Assign the intern challenging tasks. Choose projects that offer appropriate growth opportunities matched to the intern's abilities and interests.
Provide shadowing time for interns to observe how managers manage time, people, communication, resources and budgets. Encourage two-way feedback.
Include interns in staff meetings and related professional activities when possible.
Familiarize student interns with company rules and policies.
Recruiting for an Internship
Once you have identified the scope of the internship and the resources necessary to support an intern, you will need to create a job description that explains the duties, skills, qualifications, pay (if applicable), and time commitments of the internship. The completed job description will be used to begin the recruiting process. Career Services can assist you with your hiring efforts through our various recruiting services.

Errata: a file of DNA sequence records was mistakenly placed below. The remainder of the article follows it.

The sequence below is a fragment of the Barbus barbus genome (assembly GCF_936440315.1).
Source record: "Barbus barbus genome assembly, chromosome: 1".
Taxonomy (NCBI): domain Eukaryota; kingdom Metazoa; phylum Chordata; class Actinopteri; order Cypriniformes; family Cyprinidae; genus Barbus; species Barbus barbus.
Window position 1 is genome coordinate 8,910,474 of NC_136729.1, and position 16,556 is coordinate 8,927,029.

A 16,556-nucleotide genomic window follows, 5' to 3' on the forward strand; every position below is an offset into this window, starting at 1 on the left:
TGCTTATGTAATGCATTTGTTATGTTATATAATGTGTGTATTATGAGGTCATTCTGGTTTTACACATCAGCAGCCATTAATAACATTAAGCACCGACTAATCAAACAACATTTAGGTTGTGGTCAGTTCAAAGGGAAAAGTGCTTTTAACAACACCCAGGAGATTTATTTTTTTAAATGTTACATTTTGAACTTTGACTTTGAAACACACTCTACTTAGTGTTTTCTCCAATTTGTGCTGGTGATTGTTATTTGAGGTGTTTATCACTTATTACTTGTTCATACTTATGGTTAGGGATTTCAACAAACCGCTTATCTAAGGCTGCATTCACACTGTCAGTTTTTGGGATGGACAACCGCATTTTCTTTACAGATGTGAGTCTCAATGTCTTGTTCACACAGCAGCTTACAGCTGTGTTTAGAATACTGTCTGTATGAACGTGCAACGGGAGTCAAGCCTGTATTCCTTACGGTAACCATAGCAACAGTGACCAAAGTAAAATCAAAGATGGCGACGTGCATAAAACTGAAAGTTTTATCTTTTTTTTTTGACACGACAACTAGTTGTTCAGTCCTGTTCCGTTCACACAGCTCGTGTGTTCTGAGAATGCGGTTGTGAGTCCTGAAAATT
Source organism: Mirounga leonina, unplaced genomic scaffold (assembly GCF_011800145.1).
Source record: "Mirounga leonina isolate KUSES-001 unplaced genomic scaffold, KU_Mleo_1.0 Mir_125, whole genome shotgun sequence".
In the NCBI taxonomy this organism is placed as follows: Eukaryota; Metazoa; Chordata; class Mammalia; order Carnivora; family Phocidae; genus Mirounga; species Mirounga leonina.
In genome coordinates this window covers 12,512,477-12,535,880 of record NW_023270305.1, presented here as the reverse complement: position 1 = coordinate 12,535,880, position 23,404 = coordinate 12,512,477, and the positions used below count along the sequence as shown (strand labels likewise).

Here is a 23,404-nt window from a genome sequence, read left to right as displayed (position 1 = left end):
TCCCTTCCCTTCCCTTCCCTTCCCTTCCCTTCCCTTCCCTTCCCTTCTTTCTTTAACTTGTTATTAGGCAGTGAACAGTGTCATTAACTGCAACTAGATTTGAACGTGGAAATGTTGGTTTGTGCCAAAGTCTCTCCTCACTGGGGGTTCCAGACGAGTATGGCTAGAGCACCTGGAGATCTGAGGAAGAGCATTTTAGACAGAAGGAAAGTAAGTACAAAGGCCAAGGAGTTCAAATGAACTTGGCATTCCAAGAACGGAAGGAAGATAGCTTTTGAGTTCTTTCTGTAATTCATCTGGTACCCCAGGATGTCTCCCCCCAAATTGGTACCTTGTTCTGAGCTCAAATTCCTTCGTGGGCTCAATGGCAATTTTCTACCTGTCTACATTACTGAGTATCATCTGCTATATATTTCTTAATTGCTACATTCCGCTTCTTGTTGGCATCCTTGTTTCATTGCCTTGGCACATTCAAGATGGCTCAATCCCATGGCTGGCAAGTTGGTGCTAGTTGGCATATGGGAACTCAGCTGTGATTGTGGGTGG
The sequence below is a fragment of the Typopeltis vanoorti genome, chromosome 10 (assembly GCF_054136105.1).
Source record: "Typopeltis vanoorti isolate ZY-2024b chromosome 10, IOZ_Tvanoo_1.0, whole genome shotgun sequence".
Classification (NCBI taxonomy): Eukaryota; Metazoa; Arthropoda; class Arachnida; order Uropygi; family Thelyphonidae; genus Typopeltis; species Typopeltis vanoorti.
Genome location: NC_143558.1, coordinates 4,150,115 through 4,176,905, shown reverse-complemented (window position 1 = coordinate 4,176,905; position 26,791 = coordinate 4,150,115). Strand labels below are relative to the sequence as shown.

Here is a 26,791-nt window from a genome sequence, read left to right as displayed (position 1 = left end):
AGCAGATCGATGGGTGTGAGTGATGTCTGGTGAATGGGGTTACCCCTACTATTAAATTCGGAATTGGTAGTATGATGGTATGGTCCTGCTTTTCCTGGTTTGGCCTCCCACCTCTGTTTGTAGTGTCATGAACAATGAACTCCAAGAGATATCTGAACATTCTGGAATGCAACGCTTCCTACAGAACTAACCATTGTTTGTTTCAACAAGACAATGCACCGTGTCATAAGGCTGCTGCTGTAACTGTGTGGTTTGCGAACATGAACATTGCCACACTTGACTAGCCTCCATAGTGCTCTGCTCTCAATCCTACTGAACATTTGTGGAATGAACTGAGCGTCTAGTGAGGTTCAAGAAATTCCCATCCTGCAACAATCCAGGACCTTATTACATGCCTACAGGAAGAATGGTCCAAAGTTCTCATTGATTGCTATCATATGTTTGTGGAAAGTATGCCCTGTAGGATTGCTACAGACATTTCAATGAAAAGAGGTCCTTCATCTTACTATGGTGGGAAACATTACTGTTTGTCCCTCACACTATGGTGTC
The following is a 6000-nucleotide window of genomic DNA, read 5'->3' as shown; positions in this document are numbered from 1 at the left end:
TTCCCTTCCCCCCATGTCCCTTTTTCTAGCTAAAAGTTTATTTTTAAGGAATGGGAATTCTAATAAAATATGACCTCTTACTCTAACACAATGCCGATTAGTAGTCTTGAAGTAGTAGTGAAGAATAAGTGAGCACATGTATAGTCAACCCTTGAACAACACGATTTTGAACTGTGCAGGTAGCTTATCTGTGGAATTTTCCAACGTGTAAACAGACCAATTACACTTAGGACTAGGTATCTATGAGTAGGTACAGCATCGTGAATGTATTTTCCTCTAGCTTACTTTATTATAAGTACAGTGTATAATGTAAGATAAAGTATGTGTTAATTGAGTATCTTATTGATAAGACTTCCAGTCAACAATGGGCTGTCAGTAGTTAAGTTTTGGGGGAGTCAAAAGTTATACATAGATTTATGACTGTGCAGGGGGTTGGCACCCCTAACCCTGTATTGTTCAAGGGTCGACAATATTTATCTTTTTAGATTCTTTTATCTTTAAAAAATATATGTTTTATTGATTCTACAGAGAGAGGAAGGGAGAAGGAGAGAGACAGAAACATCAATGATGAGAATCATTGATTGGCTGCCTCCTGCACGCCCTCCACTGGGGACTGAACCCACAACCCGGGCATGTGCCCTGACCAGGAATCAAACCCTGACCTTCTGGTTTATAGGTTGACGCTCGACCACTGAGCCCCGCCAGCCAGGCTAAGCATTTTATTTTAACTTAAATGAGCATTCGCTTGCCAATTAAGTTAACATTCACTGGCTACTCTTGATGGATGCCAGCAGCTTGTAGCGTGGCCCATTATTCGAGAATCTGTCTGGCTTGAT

Evaluating an Intern
Creating performance feedback tools are just as important as the development, implementation and recruitment of interns. The evaluation process can consist of both quantitative and qualitative measurements and can take the form of pre- and post-internship surveys and exit interviews. Career Services has a sample Student Intern Performance Evaluation available for download on our website for your convenience.
Contact our recruiting staff at firstname.lastname@example.org or 330-672-2360 to get started!